As a matter of course, the strictness of the observance of the sections of the law which have formed the subject of this paper varies in different branches of the service. In the departments at Washington I really believe that for the past twelve years there has hardly been an instance where a cent was paid except with the clear and unbiased volition of the party paying it, and consequently very little has been paid.' Government salaries, while large in some instances for the class of work done, are not, considering the education and character of the people holding Government offices, so large as to encourage voluntary donations to any benevolent purpose, either to Chinese missions or to the success of the Republican party. In the field service, it is hard to make statements with any aproach to accuracy from a lack of knowledge, but the paucity of charges and a somewhat extensive investigation made by me into the Internal Revenue service in 1905, make me think that there is not much violation of law in the field service. Opportunities for collecting the assessments, of course, exist without violation of the law, and these are quite freely made use of in some parts of the country, while in others scarcely anything is done of this kind.

Can anything be done to strengthen the law as it now exists? From a theoretical standpoint, I think that Congress would be justified in entirely prohibiting the payment of money for political purposes by anyone in the Federal civil service. If a salary is large enough for a man to afford to give away a considerable proportion of

it for political purposes, it could be reduced with benefit to the taxpayer. There is no reason why the publicDemocrats and Republicans alike-should be taxed to raise money to be turned over to employees in such amounts that they can be able to devote the money of Democrats to the success of the Republican party, or vice versa. If salaries are not large enough to allow their use for political purposes, such use should not be permitted. Nor do I see any constitutional objection which could be made to such a statute.

Again, a less severe measure, the passage of which was at one time actually contemplated, would be a general law forbidding anyone to solicit contributions for political purposes from Federal officials. Solicitations of this kind are not made from the general public as a rule, or at any rate if there is no idea that the general public will respond to an extent large enough to pay for the cost of printing the circulars. There does not seem to be any reason why the Federal civil service should be picked out as a body which ought to contribute to political purposes. Members of the classified service owe their positions to no political aid, and as above stated, the fact that they get their money out of the pockets of the entire community is no reason why they, at any rate, should be regarded as peculiarly liable to devote what they get from the whole community to advance the opinions of any fraction thereof.

Hence, there would seem to be no injustice in the absolute prohibition of the solicitation of assessments from any Federal official.

A measure which is of a still milder character than any which have been mentioned, and which might be practicable, even in the present disposition of Congress, would be a law prohibiting the use of the mails for the purpose of solicitation of assessments. Another measure, to carry which into effect a bill has been recently introduced in the New York Legislature, would be a publicity law, requiring a statement to be published by all political committees of the amounts collected from employees, and by all employees of the amounts paid by them. This would put the collection of assessments under the re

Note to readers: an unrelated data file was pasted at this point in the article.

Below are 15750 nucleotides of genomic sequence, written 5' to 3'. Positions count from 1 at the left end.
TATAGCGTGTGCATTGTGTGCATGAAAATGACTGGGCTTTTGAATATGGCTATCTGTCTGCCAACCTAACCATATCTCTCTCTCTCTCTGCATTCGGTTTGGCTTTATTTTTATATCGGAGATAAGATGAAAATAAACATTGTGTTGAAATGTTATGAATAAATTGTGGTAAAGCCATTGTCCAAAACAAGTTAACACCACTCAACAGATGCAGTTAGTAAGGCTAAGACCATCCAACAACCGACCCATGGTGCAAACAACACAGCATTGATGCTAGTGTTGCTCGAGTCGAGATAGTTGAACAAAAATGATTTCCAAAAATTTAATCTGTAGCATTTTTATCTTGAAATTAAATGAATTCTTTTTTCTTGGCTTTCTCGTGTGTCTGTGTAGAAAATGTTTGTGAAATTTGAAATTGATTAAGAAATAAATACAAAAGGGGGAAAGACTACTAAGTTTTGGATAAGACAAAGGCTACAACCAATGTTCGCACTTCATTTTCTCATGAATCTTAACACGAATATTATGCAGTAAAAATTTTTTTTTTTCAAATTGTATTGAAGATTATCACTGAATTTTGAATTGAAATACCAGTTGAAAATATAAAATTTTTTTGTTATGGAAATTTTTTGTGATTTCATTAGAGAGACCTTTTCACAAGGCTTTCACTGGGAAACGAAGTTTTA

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stricting influence of public opinion. The objection to it is that, as has been shown in the case of the various "corrupt practices acts" in the different States, that the terms would, unless the law was drawn with greater skill than has been exhibited heretofore in such cases, be utterly unreliable.

There is really, however, little prospect of further legislation in the present frame of mind of Congress in support of the civil service law. If we can escape unfavorable action in the shape of riders on appropriation bills, taking certain classes out from under the civil service until their membership is filled, and then blanketing them in, we will have done all that can be hoped for at present. Nor is it true in my opinion that legislation is very much needed. An energetic effort on the part of the Civil Service Commission to enforce the law and the rules sustained as are at present by the whole power and trend of thought of the Administration, the extension of the competitive system to all classes of the civil service, and the appointment to presidential offices of men who will be as zealous to enforce the civil service law as they will to prevent dishonesty on the part of their subordinates these things will in the future, as in the past, be the surest preventatives of the making of political assessments. The political assessment and the spoils system are inseparable allies, the former being the product of the latter, and the destruction of the parent evil will soon be followed by the disappearance of its offspring.

An extension of the powers of the Civil Service Conmission is to be desired, so that it may investigate cases of pernicious political activity, as well as violations of the law. Less progress has been made in the suppression of pernicious political activity than in any other branch of civil service reform, and the progress in that direction can be much accelerated by bestowing upon the Commission the power of investigation and criticism,

The departments have made a large practical advance in recent years in holding that it is a violation of the spirit, if not of the letter, of this law for an official in the presidential class to hold a position upon a committee which is charged with the duty of collecting political